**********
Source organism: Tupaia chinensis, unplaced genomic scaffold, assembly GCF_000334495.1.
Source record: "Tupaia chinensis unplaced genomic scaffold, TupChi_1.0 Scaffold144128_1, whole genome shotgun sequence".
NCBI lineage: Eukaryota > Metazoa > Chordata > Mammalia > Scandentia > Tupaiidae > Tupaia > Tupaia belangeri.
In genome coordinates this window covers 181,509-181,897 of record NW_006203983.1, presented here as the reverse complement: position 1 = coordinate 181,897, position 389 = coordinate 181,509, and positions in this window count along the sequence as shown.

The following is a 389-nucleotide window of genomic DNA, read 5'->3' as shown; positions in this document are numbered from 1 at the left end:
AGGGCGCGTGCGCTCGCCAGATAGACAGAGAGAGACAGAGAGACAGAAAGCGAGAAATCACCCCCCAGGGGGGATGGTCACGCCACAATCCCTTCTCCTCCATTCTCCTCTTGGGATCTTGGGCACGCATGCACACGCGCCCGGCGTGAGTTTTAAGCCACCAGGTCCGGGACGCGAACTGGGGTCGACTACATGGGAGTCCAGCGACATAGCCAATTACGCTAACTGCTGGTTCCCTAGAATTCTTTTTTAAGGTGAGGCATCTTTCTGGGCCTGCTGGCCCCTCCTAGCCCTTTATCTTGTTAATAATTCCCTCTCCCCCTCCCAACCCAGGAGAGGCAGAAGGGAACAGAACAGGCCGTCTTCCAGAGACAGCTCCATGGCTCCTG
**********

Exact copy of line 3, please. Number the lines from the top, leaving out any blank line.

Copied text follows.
NCBI lineage: Eukaryota > Metazoa > Chordata > Mammalia > Scandentia > Tupaiidae > Tupaia > Tupaia belangeri.